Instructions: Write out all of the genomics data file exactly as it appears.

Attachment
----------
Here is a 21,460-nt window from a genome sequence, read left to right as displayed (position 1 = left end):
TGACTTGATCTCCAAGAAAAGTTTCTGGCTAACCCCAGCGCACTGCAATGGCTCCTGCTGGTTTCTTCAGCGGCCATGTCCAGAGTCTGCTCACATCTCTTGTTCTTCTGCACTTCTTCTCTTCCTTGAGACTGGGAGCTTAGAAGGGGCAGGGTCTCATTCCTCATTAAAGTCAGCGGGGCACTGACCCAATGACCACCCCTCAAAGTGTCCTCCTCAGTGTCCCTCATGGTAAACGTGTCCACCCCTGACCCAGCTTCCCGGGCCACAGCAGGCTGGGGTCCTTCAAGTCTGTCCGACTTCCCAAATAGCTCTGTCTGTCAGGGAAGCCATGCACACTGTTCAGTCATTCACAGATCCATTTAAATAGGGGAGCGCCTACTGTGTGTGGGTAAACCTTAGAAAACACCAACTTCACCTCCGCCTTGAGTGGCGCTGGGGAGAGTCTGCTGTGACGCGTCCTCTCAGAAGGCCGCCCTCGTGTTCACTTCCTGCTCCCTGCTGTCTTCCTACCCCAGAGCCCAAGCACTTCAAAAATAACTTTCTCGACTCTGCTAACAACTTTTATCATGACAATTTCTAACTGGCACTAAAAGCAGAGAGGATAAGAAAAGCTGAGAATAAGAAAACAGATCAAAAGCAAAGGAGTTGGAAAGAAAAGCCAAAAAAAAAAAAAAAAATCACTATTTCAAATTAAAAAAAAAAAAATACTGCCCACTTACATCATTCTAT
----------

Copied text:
Here is a 21,460-nt window from a genome sequence, read left to right as displayed (position 1 = left end):
TGACTTGATCTCCAAGAAAAGTTTCTGGCTAACCCCAGCGCACTGCAATGGCTCCTGCTGGTTTCTTCAGCGGCCATGTCCAGAGTCTGCTCACATCTCTTGTTCTTCTGCACTTCTTCTCTTCCTTGAGACTGGGAGCTTAGAAGGGGCAGGGTCTCATTCCTCATTAAAGTCAGCGGGGCACTGACCCAATGACCACCCCTCAAAGTGTCCTCCTCAGTGTCCCTCATGGTAAACGTGTCCACCCCTGACCCAGCTTCCCGGGCCACAGCAGGCTGGGGTCCTTCAAGTCTGTCCGACTTCCCAAATAGCTCTGTCTGTCAGGGAAGCCATGCACACTGTTCAGTCATTCACAGATCCATTTAAATAGGGGAGCGCCTACTGTGTGTGGGTAAACCTTAGAAAACACCAACTTCACCTCCGCCTTGAGTGGCGCTGGGGAGAGTCTGCTGTGACGCGTCCTCTCAGAAGGCCGCCCTCGTGTTCACTTCCTGCTCCCTGCTGTCTTCCTACCCCAGAGCCCAAGCACTTCAAAAATAACTTTCTCGACTCTGCTAACAACTTTTATCATGACAATTTCTAACTGGCACTAAAAGCAGAGAGGATAAGAAAAGCTGAGAATAAGAAAACAGATCAAAAGCAAAGGAGTTGGAAAGAAAAGCCAAAAAAAAAAAAAAAAATCACTATTTCAAATTAAAAAAAAAAAAATACTGCCCACTTACATCATTCTAT